The Fate of the Section 401 One-Year Timeframe
Last Friday, March 3 may end up being a watershed moment concerning the one-year time limit under the Clean Water Act with respect to issuances of Section 401 Water Quality Certificates (WQC) by state agencies. On Friday, the New York State Department of Environmental Conservation's (NYSDEC) failure to take timely action was the subject of oral arguments heard at the Court of Appeals for the D.C. Circuit with respect to Millennium Pipeline's Valley Lateral Project. Also on Friday, the NYSDEC's failure to timely act was the subject of a filing made at the Federal Energy Regulatory Commission (FERC) by National Fuel Gas Company with respect to their Northern Access 2016 Project. While the timing of a decision from the D.C. Circuit is not known, the decision will likely predate any decision by the FERC on National Fuel's petition. A decision from the D.C. Circuit may clarify the path for how developers are to proceed when states fail to act, and may even put states on notice that they must act within one-year after receiving the pipeline's Section 401 application. 

Millennium's Valley Lateral Gets Its Day in Court

As we discussed in Wading into Navigable Waters? - Section 401 Water Quality Permit Impacts , the primary issue brought to the D.C. Circuit by Millennium Pipeline involved NYSDEC's failure to timely act on Millennium's request for a WQC. Under the Clean Water Act, if the state fails or refuses to act on a request for a WQC within a reasonable period of time (which may not exceed one-year) after the state's receipt of such a request, the requirement for the WQC is waived. A state's failure to act within the time limit has rarely been the subject of court proceedings, but it was the subject of an oral argument held on Friday, March 3 at the D.C. Circuit. 

Based on the oral arguments, the case could be significant for one of two very different reasons.  First, the court may decide that it does not have jurisdiction in cases where a state fails to act under the Clean Water Act, but that FERC does have jurisdiction. If it were to to decide the case in this manner, the role of interpreting whether a state has waived its right to issue a WQC would be squarely placed on FERC's shoulders going forward. Alternatively, if the court finds that it can decide cases like this one, it seems likely that it will rule that a state must act within one-year after receiving an appropriately detailed application, or else the state will have waived entirely its right to impose any limitations on the activities of the pipeline. This would be a significant decision because it would force states to act within one-year or face the loss of any input over the activities of the pipelines.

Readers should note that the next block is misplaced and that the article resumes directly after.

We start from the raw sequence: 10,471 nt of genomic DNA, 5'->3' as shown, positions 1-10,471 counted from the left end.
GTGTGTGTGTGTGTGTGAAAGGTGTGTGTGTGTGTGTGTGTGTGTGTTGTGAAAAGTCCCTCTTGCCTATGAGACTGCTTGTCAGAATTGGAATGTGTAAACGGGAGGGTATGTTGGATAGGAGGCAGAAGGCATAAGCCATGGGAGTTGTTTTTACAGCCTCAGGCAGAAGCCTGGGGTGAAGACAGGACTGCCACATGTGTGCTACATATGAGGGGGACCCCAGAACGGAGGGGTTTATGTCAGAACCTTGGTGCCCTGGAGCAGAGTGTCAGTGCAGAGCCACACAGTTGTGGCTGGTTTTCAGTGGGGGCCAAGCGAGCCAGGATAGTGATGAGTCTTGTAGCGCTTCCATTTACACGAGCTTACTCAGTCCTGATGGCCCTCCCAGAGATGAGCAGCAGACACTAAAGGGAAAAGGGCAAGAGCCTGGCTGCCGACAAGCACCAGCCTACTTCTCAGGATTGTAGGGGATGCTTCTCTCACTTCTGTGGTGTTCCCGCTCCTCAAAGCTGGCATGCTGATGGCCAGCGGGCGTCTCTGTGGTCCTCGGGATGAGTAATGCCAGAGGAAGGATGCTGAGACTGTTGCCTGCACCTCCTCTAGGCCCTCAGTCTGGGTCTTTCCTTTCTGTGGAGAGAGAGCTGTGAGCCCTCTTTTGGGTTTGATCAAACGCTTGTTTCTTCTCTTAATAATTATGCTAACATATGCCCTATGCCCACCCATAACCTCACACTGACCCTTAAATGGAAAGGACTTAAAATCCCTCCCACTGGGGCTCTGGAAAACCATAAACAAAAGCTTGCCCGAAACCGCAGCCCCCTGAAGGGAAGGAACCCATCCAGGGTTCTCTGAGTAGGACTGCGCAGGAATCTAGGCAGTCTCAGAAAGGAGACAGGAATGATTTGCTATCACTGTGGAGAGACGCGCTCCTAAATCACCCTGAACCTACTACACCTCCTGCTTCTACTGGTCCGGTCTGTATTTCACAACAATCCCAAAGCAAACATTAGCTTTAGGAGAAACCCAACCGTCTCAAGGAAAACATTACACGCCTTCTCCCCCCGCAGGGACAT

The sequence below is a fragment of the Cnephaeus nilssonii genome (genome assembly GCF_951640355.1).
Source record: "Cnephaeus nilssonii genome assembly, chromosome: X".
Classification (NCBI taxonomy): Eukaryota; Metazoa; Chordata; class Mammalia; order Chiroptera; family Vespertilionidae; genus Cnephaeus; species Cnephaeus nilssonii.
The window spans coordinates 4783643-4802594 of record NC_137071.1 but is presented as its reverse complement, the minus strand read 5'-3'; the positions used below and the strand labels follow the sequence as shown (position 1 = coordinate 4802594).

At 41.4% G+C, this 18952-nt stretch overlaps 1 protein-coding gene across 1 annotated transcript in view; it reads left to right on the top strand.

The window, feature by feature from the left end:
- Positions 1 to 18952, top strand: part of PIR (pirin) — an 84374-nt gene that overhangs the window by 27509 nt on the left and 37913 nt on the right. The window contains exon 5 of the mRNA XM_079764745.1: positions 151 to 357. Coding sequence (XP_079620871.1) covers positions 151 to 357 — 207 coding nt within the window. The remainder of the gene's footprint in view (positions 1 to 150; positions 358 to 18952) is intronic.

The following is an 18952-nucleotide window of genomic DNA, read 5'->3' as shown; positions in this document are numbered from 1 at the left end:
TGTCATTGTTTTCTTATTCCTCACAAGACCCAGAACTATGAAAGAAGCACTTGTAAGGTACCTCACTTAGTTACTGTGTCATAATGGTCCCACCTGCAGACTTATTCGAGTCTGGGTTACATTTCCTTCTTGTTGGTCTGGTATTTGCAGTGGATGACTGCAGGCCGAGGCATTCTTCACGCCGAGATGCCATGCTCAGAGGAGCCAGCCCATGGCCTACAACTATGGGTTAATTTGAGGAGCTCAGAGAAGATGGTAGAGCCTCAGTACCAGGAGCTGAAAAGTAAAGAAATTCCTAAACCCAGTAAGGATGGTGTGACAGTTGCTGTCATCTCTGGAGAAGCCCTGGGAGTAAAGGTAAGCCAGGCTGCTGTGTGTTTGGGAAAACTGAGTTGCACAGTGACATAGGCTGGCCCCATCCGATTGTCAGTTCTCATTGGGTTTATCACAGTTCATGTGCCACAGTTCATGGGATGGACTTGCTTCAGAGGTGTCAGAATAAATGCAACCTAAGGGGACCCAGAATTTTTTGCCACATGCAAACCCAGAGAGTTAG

Millennium filed this appeal on December 5, 2016 and asked the court to find that the NYSDEC had violated the time limitations of the Clean Water Act. Millennium requested an expedited resolution of its claim to meet an April 2017 in-service date for its Valley Lateral Project, which is a 7.8-mile pipeline that is vital to the startup of the 650 MW Valley Energy Center, a natural gas combined-cycle electric power generator in upstate New York.

Millennium's argument to the court was relatively straightforward. The Clean Water Act requires the state to act on a request for a WQC within a reasonable period of time (which may not exceed one-year) after the application is received by the state agency. Failure to do so constitutes a waiver for the need for the WQC and the court therefore should either order the NYSDEC to immediately issue the WQC or remand the case to the NYSDEC with a direction to do so within a very short time frame, such as seven days.